Around 1820, Justinus Kerner, a German doctor and poet famous for his supernatural and melancholy romantic verse, published the first accurate description of the symptoms of what he termed Wurstgift, or “sausage poisoning”: drooping eyelids, accompanied by difficulty swallowing and breathing. Near the end of the century, a group of musicians playing at a funeral developed double vision and muscle paralysis after eating a ham. At least three died. From that tragedy, Emile Van Ermengem, a microbiology professor in Belgium, identified C. botulinum. He is credited with giving the pathogen its name, deriving it from the Latin word for sausage, “botulus.”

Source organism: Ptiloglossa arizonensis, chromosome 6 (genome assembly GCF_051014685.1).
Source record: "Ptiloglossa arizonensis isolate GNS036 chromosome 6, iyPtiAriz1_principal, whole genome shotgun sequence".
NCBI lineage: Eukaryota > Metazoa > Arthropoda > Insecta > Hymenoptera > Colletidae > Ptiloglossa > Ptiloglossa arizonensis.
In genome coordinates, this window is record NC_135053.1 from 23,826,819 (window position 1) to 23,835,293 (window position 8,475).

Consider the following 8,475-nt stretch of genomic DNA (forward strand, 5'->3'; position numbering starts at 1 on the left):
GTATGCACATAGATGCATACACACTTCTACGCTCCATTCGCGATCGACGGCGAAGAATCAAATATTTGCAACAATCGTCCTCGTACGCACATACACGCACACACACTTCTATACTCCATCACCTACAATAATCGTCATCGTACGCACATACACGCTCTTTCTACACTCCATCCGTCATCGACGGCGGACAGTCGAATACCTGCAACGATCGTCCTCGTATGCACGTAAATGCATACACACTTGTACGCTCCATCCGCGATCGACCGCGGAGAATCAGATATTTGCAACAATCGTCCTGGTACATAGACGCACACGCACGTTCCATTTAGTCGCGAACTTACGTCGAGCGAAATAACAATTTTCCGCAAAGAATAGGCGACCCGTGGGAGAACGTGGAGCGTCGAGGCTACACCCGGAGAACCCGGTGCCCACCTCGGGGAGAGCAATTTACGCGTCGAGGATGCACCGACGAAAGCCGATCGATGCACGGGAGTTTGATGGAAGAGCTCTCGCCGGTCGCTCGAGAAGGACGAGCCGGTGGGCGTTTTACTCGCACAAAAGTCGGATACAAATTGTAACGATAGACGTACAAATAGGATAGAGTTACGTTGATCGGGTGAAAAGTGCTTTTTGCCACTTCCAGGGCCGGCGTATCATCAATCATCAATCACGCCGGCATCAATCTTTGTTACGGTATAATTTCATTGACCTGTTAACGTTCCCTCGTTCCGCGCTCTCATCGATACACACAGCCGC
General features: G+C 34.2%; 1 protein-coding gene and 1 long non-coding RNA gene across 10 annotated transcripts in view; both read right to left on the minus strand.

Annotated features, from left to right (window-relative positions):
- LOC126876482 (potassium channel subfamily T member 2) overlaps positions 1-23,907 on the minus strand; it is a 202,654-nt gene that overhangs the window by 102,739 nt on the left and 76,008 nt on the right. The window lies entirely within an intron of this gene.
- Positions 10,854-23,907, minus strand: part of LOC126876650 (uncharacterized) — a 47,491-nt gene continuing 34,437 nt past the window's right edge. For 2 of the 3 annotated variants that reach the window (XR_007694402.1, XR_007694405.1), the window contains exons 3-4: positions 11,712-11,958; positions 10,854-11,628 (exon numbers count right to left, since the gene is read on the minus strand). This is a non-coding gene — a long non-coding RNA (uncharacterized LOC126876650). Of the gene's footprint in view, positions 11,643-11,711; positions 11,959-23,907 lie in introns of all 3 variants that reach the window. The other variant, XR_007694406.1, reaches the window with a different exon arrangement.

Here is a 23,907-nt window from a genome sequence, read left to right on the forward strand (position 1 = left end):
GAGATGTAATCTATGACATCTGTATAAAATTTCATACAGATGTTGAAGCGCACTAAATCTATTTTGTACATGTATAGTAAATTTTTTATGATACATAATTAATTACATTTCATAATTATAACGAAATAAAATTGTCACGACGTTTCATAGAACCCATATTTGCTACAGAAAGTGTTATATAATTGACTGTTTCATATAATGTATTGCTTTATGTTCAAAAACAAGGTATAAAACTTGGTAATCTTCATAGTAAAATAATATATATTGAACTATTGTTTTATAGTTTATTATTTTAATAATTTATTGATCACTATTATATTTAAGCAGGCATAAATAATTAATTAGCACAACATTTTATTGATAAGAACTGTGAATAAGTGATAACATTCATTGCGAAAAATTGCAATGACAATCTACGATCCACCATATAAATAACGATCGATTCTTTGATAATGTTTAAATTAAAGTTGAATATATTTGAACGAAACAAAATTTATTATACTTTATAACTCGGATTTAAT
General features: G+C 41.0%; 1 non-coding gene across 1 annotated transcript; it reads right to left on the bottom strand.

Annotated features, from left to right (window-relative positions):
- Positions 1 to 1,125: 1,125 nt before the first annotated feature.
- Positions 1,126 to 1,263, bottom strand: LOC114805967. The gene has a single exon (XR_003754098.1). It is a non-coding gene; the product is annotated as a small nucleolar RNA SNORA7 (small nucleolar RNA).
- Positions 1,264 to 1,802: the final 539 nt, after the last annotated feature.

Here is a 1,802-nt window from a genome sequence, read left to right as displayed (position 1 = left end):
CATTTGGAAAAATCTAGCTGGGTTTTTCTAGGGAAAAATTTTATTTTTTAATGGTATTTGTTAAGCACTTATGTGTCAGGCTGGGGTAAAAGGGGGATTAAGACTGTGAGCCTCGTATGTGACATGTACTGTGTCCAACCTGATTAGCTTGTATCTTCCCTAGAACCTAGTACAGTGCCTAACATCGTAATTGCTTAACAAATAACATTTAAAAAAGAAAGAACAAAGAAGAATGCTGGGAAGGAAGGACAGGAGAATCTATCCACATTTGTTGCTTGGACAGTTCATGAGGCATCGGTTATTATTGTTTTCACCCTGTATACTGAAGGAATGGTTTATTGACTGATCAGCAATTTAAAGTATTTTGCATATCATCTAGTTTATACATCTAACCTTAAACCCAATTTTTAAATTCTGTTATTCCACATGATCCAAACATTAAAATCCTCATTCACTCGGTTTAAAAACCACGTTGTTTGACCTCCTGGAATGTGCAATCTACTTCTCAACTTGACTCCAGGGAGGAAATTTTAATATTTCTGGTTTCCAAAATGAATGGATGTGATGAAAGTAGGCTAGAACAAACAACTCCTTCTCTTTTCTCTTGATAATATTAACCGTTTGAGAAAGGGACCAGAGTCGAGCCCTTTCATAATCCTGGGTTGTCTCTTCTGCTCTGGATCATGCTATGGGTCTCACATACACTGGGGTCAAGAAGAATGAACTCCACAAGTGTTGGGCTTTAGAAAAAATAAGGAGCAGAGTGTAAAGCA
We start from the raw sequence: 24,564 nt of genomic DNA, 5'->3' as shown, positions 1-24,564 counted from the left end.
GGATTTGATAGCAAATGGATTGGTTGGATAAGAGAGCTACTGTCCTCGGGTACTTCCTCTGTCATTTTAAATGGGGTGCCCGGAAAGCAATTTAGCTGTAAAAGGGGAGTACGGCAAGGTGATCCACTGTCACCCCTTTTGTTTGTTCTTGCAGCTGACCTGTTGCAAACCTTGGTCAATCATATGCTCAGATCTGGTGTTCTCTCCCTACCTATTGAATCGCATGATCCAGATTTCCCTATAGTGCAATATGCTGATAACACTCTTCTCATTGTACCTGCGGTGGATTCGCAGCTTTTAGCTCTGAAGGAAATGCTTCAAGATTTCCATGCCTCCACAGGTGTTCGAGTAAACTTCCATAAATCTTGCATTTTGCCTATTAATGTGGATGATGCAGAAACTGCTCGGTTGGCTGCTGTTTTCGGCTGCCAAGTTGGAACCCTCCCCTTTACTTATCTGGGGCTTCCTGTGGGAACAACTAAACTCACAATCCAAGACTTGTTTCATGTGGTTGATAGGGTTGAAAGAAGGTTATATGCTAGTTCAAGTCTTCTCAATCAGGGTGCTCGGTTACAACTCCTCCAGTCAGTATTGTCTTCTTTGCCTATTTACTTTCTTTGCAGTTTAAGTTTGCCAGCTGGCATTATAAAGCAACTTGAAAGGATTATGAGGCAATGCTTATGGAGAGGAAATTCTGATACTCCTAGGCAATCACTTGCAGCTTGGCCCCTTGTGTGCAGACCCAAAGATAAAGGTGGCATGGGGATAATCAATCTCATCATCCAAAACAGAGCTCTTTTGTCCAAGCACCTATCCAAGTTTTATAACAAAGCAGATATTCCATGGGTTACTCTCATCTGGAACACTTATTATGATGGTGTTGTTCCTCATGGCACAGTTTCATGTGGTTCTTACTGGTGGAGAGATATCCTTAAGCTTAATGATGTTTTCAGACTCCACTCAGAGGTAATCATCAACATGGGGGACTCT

U.S. government concern about the weaponization of botulinum isn’t fanciful. After prodding by United Nations inspectors, Iraq admitted to refining large quantities of the toxin prior to 1991 for use in some of its 25 Al-Husayn warheads, part of a biological weapons program. Earlier, fears that Nazi-era Germany had a stockpile of botulinum led to the development of a vaccination for Allied troops. It was readied in advance of D-day, but intelligence reports ruled out the use of botulism-tipped weapons and the vaccine wasn’t administered. It was also during World War II that the U.S. started studying the toxin for biological weapons of its own, work that indirectly led to the creation of Botox.